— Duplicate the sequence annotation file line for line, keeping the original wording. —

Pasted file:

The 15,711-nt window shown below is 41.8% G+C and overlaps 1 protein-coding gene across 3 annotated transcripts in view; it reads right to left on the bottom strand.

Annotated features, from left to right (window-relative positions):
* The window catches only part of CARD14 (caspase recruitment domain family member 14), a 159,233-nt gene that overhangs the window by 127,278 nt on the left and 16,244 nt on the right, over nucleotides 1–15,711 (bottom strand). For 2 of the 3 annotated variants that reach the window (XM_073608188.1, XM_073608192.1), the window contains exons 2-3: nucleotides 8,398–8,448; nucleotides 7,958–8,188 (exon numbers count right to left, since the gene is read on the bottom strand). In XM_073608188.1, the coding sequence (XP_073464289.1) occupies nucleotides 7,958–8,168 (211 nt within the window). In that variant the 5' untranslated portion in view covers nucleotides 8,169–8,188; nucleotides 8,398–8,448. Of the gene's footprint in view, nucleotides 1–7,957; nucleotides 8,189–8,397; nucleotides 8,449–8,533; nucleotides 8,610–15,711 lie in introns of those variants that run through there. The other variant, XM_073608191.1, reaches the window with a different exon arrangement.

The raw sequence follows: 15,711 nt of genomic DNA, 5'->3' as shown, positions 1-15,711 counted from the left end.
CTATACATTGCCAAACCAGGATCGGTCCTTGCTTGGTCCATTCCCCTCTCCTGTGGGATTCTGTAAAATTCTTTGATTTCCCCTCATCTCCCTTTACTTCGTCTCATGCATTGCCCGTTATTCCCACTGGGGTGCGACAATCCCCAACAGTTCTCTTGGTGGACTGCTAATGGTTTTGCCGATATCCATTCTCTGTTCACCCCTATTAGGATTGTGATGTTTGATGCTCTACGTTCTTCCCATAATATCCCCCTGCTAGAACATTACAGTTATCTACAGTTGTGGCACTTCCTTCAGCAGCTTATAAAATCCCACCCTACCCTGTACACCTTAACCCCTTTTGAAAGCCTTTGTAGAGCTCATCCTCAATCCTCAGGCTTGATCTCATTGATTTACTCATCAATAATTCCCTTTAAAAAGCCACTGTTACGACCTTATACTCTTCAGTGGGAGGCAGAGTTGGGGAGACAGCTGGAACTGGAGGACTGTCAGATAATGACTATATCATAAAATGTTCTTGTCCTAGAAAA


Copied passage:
The 15,711-nt window shown below is 41.8% G+C and overlaps 1 protein-coding gene across 3 annotated transcripts in view; it reads right to left on the bottom strand.

Annotated features, from left to right (window-relative positions):
* The window catches only part of CARD14 (caspase recruitment domain family member 14), a 159,233-nt gene that overhangs the window by 127,278 nt on the left and 16,244 nt on the right, over nucleotides 1–15,711 (bottom strand). For 2 of the 3 annotated variants that reach the window (XM_073608188.1, XM_073608192.1), the window contains exons 2-3: nucleotides 8,398–8,448; nucleotides 7,958–8,188 (exon numbers count right to left, since the gene is read on the bottom strand). In XM_073608188.1, the coding sequence (XP_073464289.1) occupies nucleotides 7,958–8,168 (211 nt within the window). In that variant the 5' untranslated portion in view covers nucleotides 8,169–8,188; nucleotides 8,398–8,448. Of the gene's footprint in view, nucleotides 1–7,957; nucleotides 8,189–8,397; nucleotides 8,449–8,533; nucleotides 8,610–15,711 lie in introns of those variants that run through there. The other variant, XM_073608191.1, reaches the window with a different exon arrangement.

The raw sequence follows: 15,711 nt of genomic DNA, 5'->3' as shown, positions 1-15,711 counted from the left end.
CTATACATTGCCAAACCAGGATCGGTCCTTGCTTGGTCCATTCCCCTCTCCTGTGGGATTCTGTAAAATTCTTTGATTTCCCCTCATCTCCCTTTACTTCGTCTCATGCATTGCCCGTTATTCCCACTGGGGTGCGACAATCCCCAACAGTTCTCTTGGTGGACTGCTAATGGTTTTGCCGATATCCATTCTCTGTTCACCCCTATTAGGATTGTGATGTTTGATGCTCTACGTTCTTCCCATAATATCCCCCTGCTAGAACATTACAGTTATCTACAGTTGTGGCACTTCCTTCAGCAGCTTATAAAATCCCACCCTACCCTGTACACCTTAACCCCTTTTGAAAGCCTTTGTAGAGCTCATCCTCAATCCTCAGGCTTGATCTCATTGATTTACTCATCAATAATTCCCTTTAAAAAGCCACTGTTACGACCTTATACTCTTCAGTGGGAGGCAGAGTTGGGGAGACAGCTGGAACTGGAGGACTGTCAGATAATGACTATATCATAAAATGTTCTTGTCCTAGAAAA